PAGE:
In many ways the home of standup paddleboarding in Auckland. A beautiful, long urban beach always bustling with activity with the stunning backdrop of Rangitoto. Takapuna also throws up a variety of conditions from flat water to bumps and waves so there's something for every paddler here.
If you are looking for SUP events to keep fit, challenge yourself and grow your experience, The Beach Series happens here every Tuesday through summer.
Most parking in Takapuna is paid parking, however there are a number of car parking areas to choose from along The Strand and at the public boat ramp at the end of The Promenade. On a fine day and in summer Takapuna Beach can be busy so be prepared to hit the beach early or to be a little patient. Or if you're paddling with friends, off load all your gear and then find a place to park.
In a sense water access is easy. From the beach or the boat ramp. If using the boat ramp, watch out for cars and boats launching and if you want to avoid all that, walk to the beach and launch from there.
You can access the water anywhere along the beach, just bear in mind you may need to carry your board, paddle and PFD (and anything else you need) from where you are parked to the water. So there is a walk and the Reserve is hilly: downhill on the way to the water and uphill on the way back.
There are toilets and showers beside the Beach Reserve Playground (south end of the beach) and toilets outside the Takapuna Beach Cafe near the boat ramps.
Lots of choice. However, if you want a coffee or smoothie with other paddling enthusiasts, take a short walk to Ocean Culture. Otherwise you'll be able to find cafes and restaurants on The Strand, at the boat ramp or elsewhere in Takapuna.
Depending on the wind direction, it's possible to paddle at Takapuna at high tide and low tide and anywhere in between. As a principle, remember that at high tide you'll be able to paddle closer to land so in some wind conditions there's more shelter.
For primo flat water paddling, a still day with little or no wind is ideal.
Southerly, south westerly or westerly wind directions: The water will be flat close to shore, especially at high tide because it's sheltered by Takapuna. However if the wind is strengthening (12 knots plus), there is risk of being blown off shore (from land towards Rangitoto). So in these conditions, paddling along the shoreline and in shelter of the cliffs should keep you out of some of the wind. As we said earlier, that is easier at high tide. If the wind is westerly, our south westerly there will be a wind blowing across you so be prepared to paddle more on one side than the other.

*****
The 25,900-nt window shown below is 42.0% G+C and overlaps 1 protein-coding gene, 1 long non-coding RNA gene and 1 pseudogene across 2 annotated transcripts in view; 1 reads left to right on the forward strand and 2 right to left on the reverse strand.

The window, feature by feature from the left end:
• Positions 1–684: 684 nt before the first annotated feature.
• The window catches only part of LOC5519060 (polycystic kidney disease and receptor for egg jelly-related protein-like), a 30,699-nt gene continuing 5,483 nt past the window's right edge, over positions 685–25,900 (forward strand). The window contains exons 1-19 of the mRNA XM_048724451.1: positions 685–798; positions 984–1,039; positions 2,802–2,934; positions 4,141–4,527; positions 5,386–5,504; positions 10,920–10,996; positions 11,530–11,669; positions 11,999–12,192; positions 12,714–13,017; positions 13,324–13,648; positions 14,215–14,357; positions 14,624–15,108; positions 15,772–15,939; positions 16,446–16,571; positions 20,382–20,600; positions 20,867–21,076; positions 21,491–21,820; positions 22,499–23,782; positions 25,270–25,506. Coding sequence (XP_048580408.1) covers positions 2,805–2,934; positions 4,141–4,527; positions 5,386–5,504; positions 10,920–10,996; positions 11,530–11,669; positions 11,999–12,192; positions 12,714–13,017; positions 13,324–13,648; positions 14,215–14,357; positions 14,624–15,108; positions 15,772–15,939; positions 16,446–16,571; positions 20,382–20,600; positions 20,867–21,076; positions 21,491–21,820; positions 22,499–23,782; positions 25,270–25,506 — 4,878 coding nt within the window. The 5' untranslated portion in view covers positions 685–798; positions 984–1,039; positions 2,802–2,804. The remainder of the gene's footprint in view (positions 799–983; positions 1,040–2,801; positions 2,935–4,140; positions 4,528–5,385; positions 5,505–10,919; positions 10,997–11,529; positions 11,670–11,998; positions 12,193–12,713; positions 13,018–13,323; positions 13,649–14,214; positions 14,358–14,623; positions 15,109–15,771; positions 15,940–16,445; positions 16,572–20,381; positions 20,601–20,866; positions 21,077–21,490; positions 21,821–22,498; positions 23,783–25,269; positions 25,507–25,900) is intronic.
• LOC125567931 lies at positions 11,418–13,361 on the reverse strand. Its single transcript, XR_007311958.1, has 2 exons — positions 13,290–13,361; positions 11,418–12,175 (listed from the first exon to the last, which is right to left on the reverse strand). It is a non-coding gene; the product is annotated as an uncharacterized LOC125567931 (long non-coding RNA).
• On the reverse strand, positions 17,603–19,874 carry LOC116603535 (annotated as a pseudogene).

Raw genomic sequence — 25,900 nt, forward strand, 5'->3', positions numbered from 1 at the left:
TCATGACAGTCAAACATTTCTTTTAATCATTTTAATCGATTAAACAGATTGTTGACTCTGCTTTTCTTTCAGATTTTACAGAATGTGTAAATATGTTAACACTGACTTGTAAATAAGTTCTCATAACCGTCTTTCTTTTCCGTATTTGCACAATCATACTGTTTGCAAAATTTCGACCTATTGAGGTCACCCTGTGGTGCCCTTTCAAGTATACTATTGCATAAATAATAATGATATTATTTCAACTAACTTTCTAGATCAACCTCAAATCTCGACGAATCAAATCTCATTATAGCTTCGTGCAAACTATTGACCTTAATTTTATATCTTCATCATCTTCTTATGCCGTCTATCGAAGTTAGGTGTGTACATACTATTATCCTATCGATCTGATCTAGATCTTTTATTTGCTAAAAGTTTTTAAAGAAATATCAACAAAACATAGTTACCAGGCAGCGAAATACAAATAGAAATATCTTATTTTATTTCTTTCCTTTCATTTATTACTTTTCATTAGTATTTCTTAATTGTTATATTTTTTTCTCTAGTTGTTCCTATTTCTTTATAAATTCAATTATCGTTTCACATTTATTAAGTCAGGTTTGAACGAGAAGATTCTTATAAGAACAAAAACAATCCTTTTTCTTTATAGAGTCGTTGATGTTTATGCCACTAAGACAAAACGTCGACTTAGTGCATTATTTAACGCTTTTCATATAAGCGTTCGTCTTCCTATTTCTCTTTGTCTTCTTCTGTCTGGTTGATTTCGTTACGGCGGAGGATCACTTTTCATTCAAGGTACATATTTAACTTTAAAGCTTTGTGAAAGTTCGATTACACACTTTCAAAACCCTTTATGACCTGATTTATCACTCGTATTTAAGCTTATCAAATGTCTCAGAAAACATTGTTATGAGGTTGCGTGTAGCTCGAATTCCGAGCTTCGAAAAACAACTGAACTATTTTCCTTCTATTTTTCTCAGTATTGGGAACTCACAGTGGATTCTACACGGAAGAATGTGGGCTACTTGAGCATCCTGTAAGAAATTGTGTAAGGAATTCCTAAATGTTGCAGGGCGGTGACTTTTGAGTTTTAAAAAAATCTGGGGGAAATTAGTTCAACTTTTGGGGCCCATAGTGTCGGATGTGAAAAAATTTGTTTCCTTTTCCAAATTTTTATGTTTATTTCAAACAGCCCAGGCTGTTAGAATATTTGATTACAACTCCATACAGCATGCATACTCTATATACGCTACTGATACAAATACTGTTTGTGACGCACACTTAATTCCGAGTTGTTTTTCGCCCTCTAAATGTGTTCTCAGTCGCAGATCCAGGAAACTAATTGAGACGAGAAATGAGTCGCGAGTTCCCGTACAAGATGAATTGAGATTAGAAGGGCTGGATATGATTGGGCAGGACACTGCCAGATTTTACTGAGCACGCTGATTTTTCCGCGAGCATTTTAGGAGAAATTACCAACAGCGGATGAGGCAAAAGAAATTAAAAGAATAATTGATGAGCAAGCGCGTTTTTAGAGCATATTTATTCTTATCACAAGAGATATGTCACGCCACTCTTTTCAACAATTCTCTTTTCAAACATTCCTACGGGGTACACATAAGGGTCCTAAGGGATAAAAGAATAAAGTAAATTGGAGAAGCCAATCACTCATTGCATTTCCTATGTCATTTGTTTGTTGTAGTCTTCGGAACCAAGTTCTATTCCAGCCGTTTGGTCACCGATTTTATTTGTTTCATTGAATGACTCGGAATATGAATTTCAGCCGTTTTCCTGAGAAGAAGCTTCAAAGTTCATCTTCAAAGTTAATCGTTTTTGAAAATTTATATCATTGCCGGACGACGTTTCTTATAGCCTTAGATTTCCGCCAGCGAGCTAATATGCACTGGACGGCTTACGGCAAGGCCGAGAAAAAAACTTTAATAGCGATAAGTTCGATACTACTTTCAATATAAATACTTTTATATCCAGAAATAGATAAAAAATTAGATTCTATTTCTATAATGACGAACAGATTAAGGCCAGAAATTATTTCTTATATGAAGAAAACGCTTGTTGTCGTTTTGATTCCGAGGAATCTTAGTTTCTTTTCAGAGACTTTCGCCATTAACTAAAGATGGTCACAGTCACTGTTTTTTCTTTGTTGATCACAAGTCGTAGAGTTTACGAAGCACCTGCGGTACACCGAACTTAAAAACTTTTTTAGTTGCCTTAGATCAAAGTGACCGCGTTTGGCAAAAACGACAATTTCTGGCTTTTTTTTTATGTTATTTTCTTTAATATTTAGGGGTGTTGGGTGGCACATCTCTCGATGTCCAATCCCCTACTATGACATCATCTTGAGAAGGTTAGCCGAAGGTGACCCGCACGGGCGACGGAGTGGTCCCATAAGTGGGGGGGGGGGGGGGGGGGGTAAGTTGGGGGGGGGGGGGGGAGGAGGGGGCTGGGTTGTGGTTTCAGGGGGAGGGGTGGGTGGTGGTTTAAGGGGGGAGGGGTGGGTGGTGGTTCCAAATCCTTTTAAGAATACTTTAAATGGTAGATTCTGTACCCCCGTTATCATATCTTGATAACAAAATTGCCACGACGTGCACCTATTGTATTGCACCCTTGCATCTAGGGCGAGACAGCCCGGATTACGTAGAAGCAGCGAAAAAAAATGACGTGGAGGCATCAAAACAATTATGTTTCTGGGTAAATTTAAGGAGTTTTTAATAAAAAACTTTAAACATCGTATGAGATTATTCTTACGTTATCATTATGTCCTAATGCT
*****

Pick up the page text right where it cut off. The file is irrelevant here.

Northerly and north easterly wind directions: This is likely to be when waves and bumpy water happen (especially when combined with an incoming tide and/or a sea breeze). This is good news for those wanting to grow their experience in different water and wind conditions because you can take steps towards getting used to and building skills in these more challenging conditions.
If you’re looking to sharpen up your skills in catching bumps and ‘surfing’ the bumpy water, Takapuna is great with a 12 knot plus north easterly breeze blowing in. Paddle out into the wind and catch the bumps back to the beach. Great practice while keeping close to shore.
And even when there's not a solid wind, often there are little waves at Takapuna rolling in with a swell. Great opportunities to start and practice catching small waves.
To check weather, wind direction and tides download the Coastguard app or head to Metservice. The real time wind readings from Bean Rock (Coastguard app) will give you a good sense of what's happening in the Harbour. If you want added safety when on the water you can log your trips on the Coastguard app.
The boat ramp is busy in summer so keep your eyes up and watch for boats and jet skis entering and leaving. Remember that Maritime law requires paddle boards (as the smaller vessel) to give way to other boat traffic.
On the harbour side of the boat ramp there is a marker pole sticking out the water to alert water users to Takapuna Reef. Coming off your board here could result in cut feet and legs so especially towards low tide, steer clear of the reef.
And heading past the southern end of the beach, be mindful of rocks in the water at the bottom of the cliff face especially if the tide is low. Always keep in mind you need enough clearance for your fin so it doesn't hit any underwater objects.
While we've aimed to point out the key features of this location, our guide is not intended to be exhaustive. Please be mindful of any risks you identify when paddling and if in doubt, be cautious.
Photo credit: Georgia Schofield